Why does the blogosphere hate newspapers?

Monday, April 20, 2009
There's no love lost between bloggers and newspapers. You can't swing a dead cat around the blogosphere without hearing about how newspapers are dying, or references to "dead tree media," and invariably, newspapers are lumped in with the so-called 'Mainstream Media,' or MSM (not, of course, the other, more hilarious uses of the acronym). It's hard to tell, exactly, what beef blogs might have with newspapers. The notoriously libertarian blogosphere is filled with appeals to government transparency, open-access, sunshine laws and freedom of speech, expression and the press. These are exactly the same causes that newspaper journalists have been arguing for since the dawn of the republic.

From the Reporter's Committee for Freedom of the Press, to Reporters without Borders to Sunshine Week, to any of the dozens of Supreme Court cases protecting free speech and freedom of the press (from the Alien and Sedition Acts to the Pentagon Papers and forward), newspapers have been on the side of First Amendment protections, which you'd think would endear it to the universe of blogs.

But newspapers have the bad luck to be mostly published on paper, not online. The moniker "dead tree media" has stuck, and the smug self-congratulatory nature of opinion blogs have meant that virtually any mention of newspapers should be accompanied by a sneer and a reminder that newspapers are dying anyway, and soon, citizen journalists will magically replace newspapers.

The truth of the matter is, most of the criticism of the 'Mainstream Media' is fair and true. It just doesn't apply to newspapers. Broadcast media is emblematic of the worst excesses that bloggers bring to light, and are guilty of the most shallow, cheap, profit-driven coverage possible. All the while, newspapers are toiling away, producing hundreds of thousands of words of accountability coverage, investigative reporting, and in-depth journalism. When the blogosphere deigns to mention newspapers in their media critiques, they generally focus on the editorial page, completely ignoring the firewall between editorial and news coverage at newspapers, and focusing on a tiny portion of the newspaper's total coverage.

Of course, just because bloggers aren't always right about newspapers' shortcomings, it doesn't they aren't dying. Slate's Daniel Gross summed up the situation well: newspapers may be dying, but it's greedy owners sucking value out of profitable companies that are doing the killing. Most people don't know that newspapers are by and large very profitable. The dire predictions from analysts and media critics focus on the assertion that newspapers aren't profitable enough.

So perhaps bloggers and newspapers should bury the hatchet. After all, most bloggers are commenting on newspaper's original coverage, and if newspapers continue to be mismanaged, they may find themselves joining the ranks of new bloggers.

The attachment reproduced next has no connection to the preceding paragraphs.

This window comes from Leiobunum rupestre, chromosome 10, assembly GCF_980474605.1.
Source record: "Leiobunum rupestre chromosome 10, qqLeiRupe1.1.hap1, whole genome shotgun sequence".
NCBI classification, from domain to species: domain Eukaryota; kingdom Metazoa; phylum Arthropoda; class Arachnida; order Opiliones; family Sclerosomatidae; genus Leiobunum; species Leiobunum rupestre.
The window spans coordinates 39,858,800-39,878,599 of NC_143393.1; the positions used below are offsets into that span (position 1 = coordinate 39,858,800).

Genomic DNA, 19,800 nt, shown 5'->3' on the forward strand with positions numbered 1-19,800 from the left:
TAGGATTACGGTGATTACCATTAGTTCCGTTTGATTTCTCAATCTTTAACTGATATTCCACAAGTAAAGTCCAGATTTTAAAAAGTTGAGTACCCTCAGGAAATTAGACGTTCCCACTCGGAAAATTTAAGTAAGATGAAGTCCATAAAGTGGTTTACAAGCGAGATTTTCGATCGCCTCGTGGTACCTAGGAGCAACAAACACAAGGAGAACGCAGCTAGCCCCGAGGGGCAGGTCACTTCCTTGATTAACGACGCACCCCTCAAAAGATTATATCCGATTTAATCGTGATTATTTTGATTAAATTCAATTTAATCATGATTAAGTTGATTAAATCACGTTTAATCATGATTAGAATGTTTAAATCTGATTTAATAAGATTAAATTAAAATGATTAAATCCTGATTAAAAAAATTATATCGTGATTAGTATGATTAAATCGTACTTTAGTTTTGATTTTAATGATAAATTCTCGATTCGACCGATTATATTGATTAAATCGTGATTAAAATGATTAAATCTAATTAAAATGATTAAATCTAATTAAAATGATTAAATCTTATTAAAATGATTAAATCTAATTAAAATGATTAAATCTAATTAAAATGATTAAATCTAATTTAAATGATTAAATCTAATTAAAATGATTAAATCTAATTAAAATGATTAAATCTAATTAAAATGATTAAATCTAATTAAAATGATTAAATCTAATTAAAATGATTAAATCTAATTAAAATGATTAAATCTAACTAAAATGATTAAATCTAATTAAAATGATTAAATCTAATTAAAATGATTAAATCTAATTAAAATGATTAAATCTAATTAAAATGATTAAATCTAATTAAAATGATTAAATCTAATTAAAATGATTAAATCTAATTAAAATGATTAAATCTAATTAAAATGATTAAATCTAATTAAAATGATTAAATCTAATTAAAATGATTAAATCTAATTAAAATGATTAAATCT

Pseudonym: You know what's odd? This morning, before I read this post, I thought it was strange that there were two comics in the newspapers talking about this very thing. A lot of times they seem to have in-jokes, or at least some communication between authors who decide to do, say, golf jokes. And then there are gems like the Sally Forth/Pearls Before Swine crossover, which is in a league of its own. But I suspect today's Non Sequitur and (again) Pearls Before Swine being about the same subject and an esoteric one at that is an odd coincidence. Happy to be corrected...

Eldritch: The whole idea of newspapers giving away free content is a tough one. Truth be told, I don't think there was any way for the newspapers to win. When the newspapers were first moving online, all content was free. The expectation, and the demand, was that anything on the internet would be free of charge. In fact, there really wasn't even a mechanism for people to charge for content yet. So if newspapers tried charging for their stories, or just ignored the internet, I think they'd be in even worse shape than now.

Of course, the prevalence of free content has given people the expectation that they shouldn't have to pay for journalism, and that's no doubt fueling people's abandonment of the core business (printed papers). But the real lynchpin of the problem is advertising. Newspapers have tons more readership than they've ever had from mere print publishing. It's the fact the online advertising doesn't pay nearly the same as local, print advertising. So you could say newspapers are thriving, but newspaper advertising is withering.

Pseudonym: I agree 100%, but I'm still sickened by the awful weekly column in my local major paper about the authors two "hilariously" precocious kids. The byline gives the blog address her column is pulled from. It's not so bad that the content itself is bad (which it is), but the fact that papers are pulling content from online for filler. I read the newspaper for interesting news and events, things that are meaningful to me, and to other people. Not to read someone's personal anecdotes about their stupid kids that leaves me wondering "why are you telling me this?". Blogs seem to be much more to me about the "pull"; that is, the seeking out of information specific to what you're interested in, rather than newspapers, which, in my opinion, are about the "push" - editorial decisions about what affects the majority of the people. This is also what bothers me about local news, how most of it is local human-interest (re: worthless) stories and US news I read on the internet the day before. In the case of our Blogger Turned Serious Journalist, if I wanted to read her column, I'd read her blog.

Read our blog.

Edit: Seriously??


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